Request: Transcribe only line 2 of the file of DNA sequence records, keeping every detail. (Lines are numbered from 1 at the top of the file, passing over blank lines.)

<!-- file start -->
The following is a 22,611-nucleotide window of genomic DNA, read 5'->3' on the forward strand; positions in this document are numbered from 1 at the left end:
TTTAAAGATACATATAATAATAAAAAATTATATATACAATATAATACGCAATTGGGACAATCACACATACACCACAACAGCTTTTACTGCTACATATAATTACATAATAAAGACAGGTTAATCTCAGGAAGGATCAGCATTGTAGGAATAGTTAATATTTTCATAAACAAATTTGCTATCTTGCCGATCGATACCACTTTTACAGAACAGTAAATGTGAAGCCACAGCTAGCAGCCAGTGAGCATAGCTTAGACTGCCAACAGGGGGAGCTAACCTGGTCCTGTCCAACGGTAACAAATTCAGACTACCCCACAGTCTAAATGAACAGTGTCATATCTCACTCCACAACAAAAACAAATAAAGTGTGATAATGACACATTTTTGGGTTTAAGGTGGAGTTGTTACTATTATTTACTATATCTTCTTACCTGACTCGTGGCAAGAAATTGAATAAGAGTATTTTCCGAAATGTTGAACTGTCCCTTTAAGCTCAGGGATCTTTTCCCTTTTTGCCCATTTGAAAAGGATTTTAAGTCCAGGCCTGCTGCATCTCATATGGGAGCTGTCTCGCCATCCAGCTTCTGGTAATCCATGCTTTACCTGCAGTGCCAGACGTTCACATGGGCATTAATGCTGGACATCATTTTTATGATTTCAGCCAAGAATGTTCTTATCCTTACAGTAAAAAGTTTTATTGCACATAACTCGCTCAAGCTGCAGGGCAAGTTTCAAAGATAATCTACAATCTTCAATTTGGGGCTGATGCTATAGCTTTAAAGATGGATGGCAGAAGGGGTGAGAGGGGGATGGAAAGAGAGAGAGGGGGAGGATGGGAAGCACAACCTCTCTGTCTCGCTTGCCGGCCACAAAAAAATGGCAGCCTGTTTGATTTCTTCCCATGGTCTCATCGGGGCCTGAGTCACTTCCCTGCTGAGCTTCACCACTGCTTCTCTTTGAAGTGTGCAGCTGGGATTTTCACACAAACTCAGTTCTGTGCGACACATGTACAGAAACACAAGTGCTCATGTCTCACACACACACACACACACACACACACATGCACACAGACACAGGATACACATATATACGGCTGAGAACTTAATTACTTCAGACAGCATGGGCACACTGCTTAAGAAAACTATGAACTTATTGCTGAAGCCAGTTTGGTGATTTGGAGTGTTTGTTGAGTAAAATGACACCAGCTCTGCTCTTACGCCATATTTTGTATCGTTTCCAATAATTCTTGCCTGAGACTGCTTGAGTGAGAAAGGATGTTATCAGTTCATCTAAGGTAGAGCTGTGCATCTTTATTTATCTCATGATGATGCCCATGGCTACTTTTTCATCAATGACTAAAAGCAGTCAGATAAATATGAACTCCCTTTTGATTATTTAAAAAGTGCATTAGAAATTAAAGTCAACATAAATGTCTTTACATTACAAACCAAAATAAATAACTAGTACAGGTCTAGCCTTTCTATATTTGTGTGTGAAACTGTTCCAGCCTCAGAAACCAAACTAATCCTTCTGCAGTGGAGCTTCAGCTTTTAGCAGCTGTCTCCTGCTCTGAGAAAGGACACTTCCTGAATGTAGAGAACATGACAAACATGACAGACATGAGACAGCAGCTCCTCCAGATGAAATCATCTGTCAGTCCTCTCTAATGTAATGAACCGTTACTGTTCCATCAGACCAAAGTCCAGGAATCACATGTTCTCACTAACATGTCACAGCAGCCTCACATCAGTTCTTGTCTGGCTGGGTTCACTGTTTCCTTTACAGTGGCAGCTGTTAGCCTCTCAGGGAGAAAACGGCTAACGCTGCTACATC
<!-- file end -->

TTTAAAGATACATATAATAATAAAAAATTATATATACAATATAATACGCAATTGGGACAATCACACATACACCACAACAGCTTTTACTGCTACATATAATTACATAATAAAGACAGGTTAATCTCAGGAAGGATCAGCATTGTAGGAATAGTTAATATTTTCATAAACAAATTTGCTATCTTGCCGATCGATACCACTTTTACAGAACAGTAAATGTGAAGCCACAGCTAGCAGCCAGTGAGCATAGCTTAGACTGCCAACAGGGGGAGCTAACCTGGTCCTGTCCAACGGTAACAAATTCAGACTACCCCACAGTCTAAATGAACAGTGTCATATCTCACTCCACAACAAAAACAAATAAAGTGTGATAATGACACATTTTTGGGTTTAAGGTGGAGTTGTTACTATTATTTACTATATCTTCTTACCTGACTCGTGGCAAGAAATTGAATAAGAGTATTTTCCGAAATGTTGAACTGTCCCTTTAAGCTCAGGGATCTTTTCCCTTTTTGCCCATTTGAAAAGGATTTTAAGTCCAGGCCTGCTGCATCTCATATGGGAGCTGTCTCGCCATCCAGCTTCTGGTAATCCATGCTTTACCTGCAGTGCCAGACGTTCACATGGGCATTAATGCTGGACATCATTTTTATGATTTCAGCCAAGAATGTTCTTATCCTTACAGTAAAAAGTTTTATTGCACATAACTCGCTCAAGCTGCAGGGCAAGTTTCAAAGATAATCTACAATCTTCAATTTGGGGCTGATGCTATAGCTTTAAAGATGGATGGCAGAAGGGGTGAGAGGGGGATGGAAAGAGAGAGAGGGGGAGGATGGGAAGCACAACCTCTCTGTCTCGCTTGCCGGCCACAAAAAAATGGCAGCCTGTTTGATTTCTTCCCATGGTCTCATCGGGGCCTGAGTCACTTCCCTGCTGAGCTTCACCACTGCTTCTCTTTGAAGTGTGCAGCTGGGATTTTCACACAAACTCAGTTCTGTGCGACACATGTACAGAAACACAAGTGCTCATGTCTCACACACACACACACACACACACACACATGCACACAGACACAGGATACACATATATACGGCTGAGAACTTAATTACTTCAGACAGCATGGGCACACTGCTTAAGAAAACTATGAACTTATTGCTGAAGCCAGTTTGGTGATTTGGAGTGTTTGTTGAGTAAAATGACACCAGCTCTGCTCTTACGCCATATTTTGTATCGTTTCCAATAATTCTTGCCTGAGACTGCTTGAGTGAGAAAGGATGTTATCAGTTCATCTAAGGTAGAGCTGTGCATCTTTATTTATCTCATGATGATGCCCATGGCTACTTTTTCATCAATGACTAAAAGCAGTCAGATAAATATGAACTCCCTTTTGATTATTTAAAAAGTGCATTAGAAATTAAAGTCAACATAAATGTCTTTACATTACAAACCAAAATAAATAACTAGTACAGGTCTAGCCTTTCTATATTTGTGTGTGAAACTGTTCCAGCCTCAGAAACCAAACTAATCCTTCTGCAGTGGAGCTTCAGCTTTTAGCAGCTGTCTCCTGCTCTGAGAAAGGACACTTCCTGAATGTAGAGAACATGACAAACATGACAGACATGAGACAGCAGCTCCTCCAGATGAAATCATCTGTCAGTCCTCTCTAATGTAATGAACCGTTACTGTTCCATCAGACCAAAGTCCAGGAATCACATGTTCTCACTAACATGTCACAGCAGCCTCACATCAGTTCTTGTCTGGCTGGGTTCACTGTTTCCTTTACAGTGGCAGCTGTTAGCCTCTCAGGGAGAAAACGGCTAACGCTGCTACATC